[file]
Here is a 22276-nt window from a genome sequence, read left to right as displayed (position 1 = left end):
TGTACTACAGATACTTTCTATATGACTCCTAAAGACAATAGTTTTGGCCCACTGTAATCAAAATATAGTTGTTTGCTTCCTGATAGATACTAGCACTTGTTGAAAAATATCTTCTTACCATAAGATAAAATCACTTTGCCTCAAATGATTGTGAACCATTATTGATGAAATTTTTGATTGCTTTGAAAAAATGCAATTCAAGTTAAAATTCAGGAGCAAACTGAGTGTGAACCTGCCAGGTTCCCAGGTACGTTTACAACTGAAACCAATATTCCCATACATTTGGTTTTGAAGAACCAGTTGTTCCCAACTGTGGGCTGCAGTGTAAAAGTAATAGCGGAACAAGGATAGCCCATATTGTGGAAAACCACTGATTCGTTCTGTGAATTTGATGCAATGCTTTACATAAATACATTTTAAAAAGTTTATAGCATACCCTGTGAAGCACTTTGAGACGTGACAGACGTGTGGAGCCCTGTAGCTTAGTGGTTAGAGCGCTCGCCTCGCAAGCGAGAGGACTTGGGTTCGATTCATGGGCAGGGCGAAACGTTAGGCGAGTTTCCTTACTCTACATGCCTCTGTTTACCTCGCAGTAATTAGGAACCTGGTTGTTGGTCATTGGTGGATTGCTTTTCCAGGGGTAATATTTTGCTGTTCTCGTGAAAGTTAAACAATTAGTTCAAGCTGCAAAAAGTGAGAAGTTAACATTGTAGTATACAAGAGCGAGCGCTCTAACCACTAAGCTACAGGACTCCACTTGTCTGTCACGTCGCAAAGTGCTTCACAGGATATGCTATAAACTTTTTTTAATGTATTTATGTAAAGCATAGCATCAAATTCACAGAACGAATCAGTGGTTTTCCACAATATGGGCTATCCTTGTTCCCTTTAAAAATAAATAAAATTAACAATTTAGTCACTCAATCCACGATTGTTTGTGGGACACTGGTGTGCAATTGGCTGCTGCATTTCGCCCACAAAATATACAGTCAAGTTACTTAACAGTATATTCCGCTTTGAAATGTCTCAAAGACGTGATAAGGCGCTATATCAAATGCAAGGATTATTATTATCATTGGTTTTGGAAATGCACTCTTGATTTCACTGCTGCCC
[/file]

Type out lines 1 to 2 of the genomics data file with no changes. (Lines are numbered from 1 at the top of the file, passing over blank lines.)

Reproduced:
Here is a 22276-nt window from a genome sequence, read left to right as displayed (position 1 = left end):
TGTACTACAGATACTTTCTATATGACTCCTAAAGACAATAGTTTTGGCCCACTGTAATCAAAATATAGTTGTTTGCTTCCTGATAGATACTAGCACTTGTTGAAAAATATCTTCTTACCATAAGATAAAATCACTTTGCCTCAAATGATTGTGAACCATTATTGATGAAATTTTTGATTGCTTTGAAAAAATGCAATTCAAGTTAAAATTCAGGAGCAAACTGAGTGTGAACCTGCCAGGTTCCCAGGTACGTTTACAACTGAAACCAATATTCCCATACATTTGGTTTTGAAGAACCAGTTGTTCCCAACTGTGGGCTGCAGTGTAAAAGTAATAGCGGAACAAGGATAGCCCATATTGTGGAAAACCACTGATTCGTTCTGTGAATTTGATGCAATGCTTTACATAAATACATTTTAAAAAGTTTATAGCATACCCTGTGAAGCACTTTGAGACGTGACAGACGTGTGGAGCCCTGTAGCTTAGTGGTTAGAGCGCTCGCCTCGCAAGCGAGAGGACTTGGGTTCGATTCATGGGCAGGGCGAAACGTTAGGCGAGTTTCCTTACTCTACATGCCTCTGTTTACCTCGCAGTAATTAGGAACCTGGTTGTTGGTCATTGGTGGATTGCTTTTCCAGGGGTAATATTTTGCTGTTCTCGTGAAAGTTAAACAATTAGTTCAAGCTGCAAAAAGTGAGAAGTTAACATTGTAGTATACAAGAGCGAGCGCTCTAACCACTAAGCTACAGGACTCCACTTGTCTGTCACGTCGCAAAGTGCTTCACAGGATATGCTATAAACTTTTTTTAATGTATTTATGTAAAGCATAGCATCAAATTCACAGAACGAATCAGTGGTTTTCCACAATATGGGCTATCCTTGTTCCCTTTAAAAATAAATAAAATTAACAATTTAGTCACTCAATCCACGATTGTTTGTGGGACACTGGTGTGCAATTGGCTGCTGCATTTCGCCCACAAAATATACAGTCAAGTTACTTAACAGTATATTCCGCTTTGAAATGTCTCAAAGACGTGATAAGGCGCTATATCAAATGCAAGGATTATTATTATCATTGGTTTTGGAAATGCACTCTTGATTTCACTGCTGCCC